Programs and Clientele: CFSA transfers Title IV-E funds to the Department of Health (DOH) in exchange for providing two home visiting programs, Parents as Teachers (PAT) and Healthy Families America (HFA), to eligible families. Potential participants include families known to CFSA but who may not have a substantiated allegation or an open case, as described in CFSA’s Title IV-E Prevention Plan. This includes families receiving services from a collaborative following a CFSA investigation or closed case; families of children who have exited foster care but are at risk of re-entry; families of children born with postive toxicology; families receiving CFSA in-home services; pregnant and parenting youth in foster care or recently exited from foster care, and their children; and siblings of children in foster care.

Evidence Base: In order to be allowable uses of Title IV-E funding, programs must have been approved as Evidence-Based Practices (EBP) by the Title IV-E Prevention Services Clearinghouse, which was created by the Family First Prevention Services Act of 2017 (“Family First”). Family First allowed Title IV-E funds, previously available only for foster care, to be used for services to prevent a child’s placement in foster care. For a program to be approved, the Clearinghouse must find that a evaluation meeting its criteria determined that the program had at least two impacts on any of seven different target outcomes.3 Unfortunately, the programs do not have to demonstrate reductions in child maltreatment, though logic suggests that such reductions would be necessary to prevent placement in foster care. Both PAT and HFA have been approved by the clearinghouse as EBP’s. But neither of these programs was found to produce meaningful reductions in child maltreatment.4 One reason may be that, as evaluations have shown, home visiting programs “have struggled to enroll, engage and retain families.”

Funding: CFSA funnels $160,471 in local funds and approximately the same amount in federal TItle IV-E funds to DOH to pay for these two programs, which are delivered by Mary’s Center. According to the oversight responses, this is done through a Memorandum of Understanding (MOU) “which “pays for 40 slots of the PAT model to specifically serve the…. families defined in CFSA’s Title IV-E Prevention Plan. In addition to these 40 PAT slots, the MOU also outlines how CFSA, and DC Health will partner to ensure the child welfare agency is referring families to HFA and PAT whenever appropriate, regardless of candidate eligibility under Family First.” This is confusing. Services to families not eligible under Family First cannot legally be funded using Title IV-E so it is not clear how Title IV-E could be used to provide them.

The missing MOU: In its FY23 oversight questions to CFSA, the Facilities and Family Services Committee requested all MOU’s currently in place or planned. Those MOU’s are listed on page 148 of the Oversight Attachments. There was no CFSA-DOH MOU listed as in place as of January 23, 2023 but there was one “In Process” that dealt with “coordination around home visiting.” That is very odd, given that CFSA referred twice to an existing MOU in its responses describing the home visiting programs provided by DOH. I requested the DOH MOU from CFSA on April 21 and have received no response or explanation. Quite possibly, there is still no MOU in effect.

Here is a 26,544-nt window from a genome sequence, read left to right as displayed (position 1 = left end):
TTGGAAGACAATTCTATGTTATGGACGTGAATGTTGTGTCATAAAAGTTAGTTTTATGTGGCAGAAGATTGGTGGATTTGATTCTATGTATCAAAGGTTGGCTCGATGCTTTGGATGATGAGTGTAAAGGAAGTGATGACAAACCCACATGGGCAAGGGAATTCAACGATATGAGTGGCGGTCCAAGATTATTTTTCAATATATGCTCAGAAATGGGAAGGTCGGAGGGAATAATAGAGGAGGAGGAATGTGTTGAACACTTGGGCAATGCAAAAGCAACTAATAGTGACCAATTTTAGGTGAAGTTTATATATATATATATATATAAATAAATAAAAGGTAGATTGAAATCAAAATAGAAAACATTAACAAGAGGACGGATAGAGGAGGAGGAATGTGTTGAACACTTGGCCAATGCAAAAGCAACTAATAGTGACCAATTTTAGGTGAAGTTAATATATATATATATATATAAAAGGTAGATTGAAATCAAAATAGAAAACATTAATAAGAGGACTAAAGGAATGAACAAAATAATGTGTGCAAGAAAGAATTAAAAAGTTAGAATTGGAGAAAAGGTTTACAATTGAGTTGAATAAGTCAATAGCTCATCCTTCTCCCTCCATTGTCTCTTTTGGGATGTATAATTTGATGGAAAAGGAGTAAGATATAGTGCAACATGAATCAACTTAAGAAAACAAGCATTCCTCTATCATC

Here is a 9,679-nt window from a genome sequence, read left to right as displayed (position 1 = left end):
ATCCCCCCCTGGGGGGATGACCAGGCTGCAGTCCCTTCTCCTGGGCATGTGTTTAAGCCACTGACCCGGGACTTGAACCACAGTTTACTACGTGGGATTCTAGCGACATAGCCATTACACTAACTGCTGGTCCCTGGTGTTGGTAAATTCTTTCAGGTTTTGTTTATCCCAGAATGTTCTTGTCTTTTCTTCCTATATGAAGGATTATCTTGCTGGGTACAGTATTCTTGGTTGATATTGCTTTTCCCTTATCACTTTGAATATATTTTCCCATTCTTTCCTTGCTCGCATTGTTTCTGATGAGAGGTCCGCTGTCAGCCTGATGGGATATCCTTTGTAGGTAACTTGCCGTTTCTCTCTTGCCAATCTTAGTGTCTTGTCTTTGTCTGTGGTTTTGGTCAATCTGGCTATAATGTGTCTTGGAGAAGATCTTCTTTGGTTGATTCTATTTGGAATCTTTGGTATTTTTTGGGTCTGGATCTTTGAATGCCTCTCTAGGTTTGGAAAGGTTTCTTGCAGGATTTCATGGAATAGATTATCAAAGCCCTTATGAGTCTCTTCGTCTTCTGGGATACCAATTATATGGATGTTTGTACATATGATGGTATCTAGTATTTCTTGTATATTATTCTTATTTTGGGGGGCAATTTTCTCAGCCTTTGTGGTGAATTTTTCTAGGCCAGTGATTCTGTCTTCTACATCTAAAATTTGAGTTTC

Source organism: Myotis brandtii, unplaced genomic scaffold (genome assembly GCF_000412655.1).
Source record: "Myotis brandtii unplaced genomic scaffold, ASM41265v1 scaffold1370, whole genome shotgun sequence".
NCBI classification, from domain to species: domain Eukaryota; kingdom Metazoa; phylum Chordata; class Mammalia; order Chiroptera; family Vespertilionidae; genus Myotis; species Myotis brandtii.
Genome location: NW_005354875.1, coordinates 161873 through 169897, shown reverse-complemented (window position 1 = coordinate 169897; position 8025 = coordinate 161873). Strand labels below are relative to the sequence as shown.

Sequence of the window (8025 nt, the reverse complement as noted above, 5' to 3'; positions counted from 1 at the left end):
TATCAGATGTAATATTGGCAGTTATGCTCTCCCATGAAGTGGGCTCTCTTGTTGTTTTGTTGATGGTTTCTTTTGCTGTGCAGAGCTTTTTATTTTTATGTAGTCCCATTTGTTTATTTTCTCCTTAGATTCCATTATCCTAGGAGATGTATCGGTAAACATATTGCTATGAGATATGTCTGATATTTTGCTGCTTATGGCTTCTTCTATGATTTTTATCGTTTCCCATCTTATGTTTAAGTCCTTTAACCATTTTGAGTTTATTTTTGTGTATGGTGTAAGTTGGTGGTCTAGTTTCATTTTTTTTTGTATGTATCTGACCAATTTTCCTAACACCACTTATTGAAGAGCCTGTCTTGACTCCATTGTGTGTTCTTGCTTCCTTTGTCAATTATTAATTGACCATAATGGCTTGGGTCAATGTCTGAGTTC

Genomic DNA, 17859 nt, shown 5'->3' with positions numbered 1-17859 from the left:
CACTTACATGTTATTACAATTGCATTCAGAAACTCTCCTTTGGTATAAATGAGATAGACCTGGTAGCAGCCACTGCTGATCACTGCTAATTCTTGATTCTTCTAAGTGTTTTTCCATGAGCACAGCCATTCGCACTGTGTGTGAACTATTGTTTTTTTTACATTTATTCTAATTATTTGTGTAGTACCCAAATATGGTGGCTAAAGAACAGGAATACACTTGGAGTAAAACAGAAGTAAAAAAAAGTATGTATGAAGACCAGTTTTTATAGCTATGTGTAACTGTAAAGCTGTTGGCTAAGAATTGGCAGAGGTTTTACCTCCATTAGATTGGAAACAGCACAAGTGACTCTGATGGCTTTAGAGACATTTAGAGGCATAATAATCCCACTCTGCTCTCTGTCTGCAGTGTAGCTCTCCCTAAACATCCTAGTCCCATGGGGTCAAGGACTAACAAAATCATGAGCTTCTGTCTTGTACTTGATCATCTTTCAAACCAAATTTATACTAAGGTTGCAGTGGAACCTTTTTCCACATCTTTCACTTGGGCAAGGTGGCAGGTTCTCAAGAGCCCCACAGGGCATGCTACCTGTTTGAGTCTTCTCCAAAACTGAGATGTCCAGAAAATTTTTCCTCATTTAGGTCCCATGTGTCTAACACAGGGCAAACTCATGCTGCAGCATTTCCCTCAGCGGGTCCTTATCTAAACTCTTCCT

Numbers Served and Cost: According to the oversight responses, CFSA referred 105 families to PAT and HFA in FY22, of whom only 33 families were served and 16 completed the programs, as shown in the table. The large dropoffs from referral to service and from service to completion are not surprising in view of CFSA Director Robert Matthews’ remarks at the budget oversight hearing. Explaining why the agency did not need more funding for home visiting, Matthews said that CFSA is not allowed to mandate participation in home visiting and that many CFSA parents do not want to participate in these programs. And it is highly plausible that the ones who do are those who need it least. At a cost of over $160,000 each in local and federal funds to serve only 33 families of whom only 16 completed the program, it looks like CFSA spent about $10,000 per program participant and $20,000 per program completer in PAT and HFA . That would be a scandal. But it is also possible that the money paid for home visiting for additional parents who were not eligible for Title IV-E funding. And that would be illegal.

Learning from the past? FY22 was not an outlier. In FY21, CFSA reported only 26 families served out of 159 referred to Mary’s Center for home visiting programs funded under Title IV-E. One might think that once CFSA saw how few of its clients were participating in FY21, they would have amended their Title IV-E plan and substituted other services for PAT and HFA. After all, CFSA said in its oversight responses that “work completed in FY22 to refer families to these services was, and will continue to be, analyzed to determine ongoing service needs for Family First target populations.” It is hard to understand how this kind of analysis would have resulted in the continuation of current funding levels for these unpopular services.

Questions and Possible Answers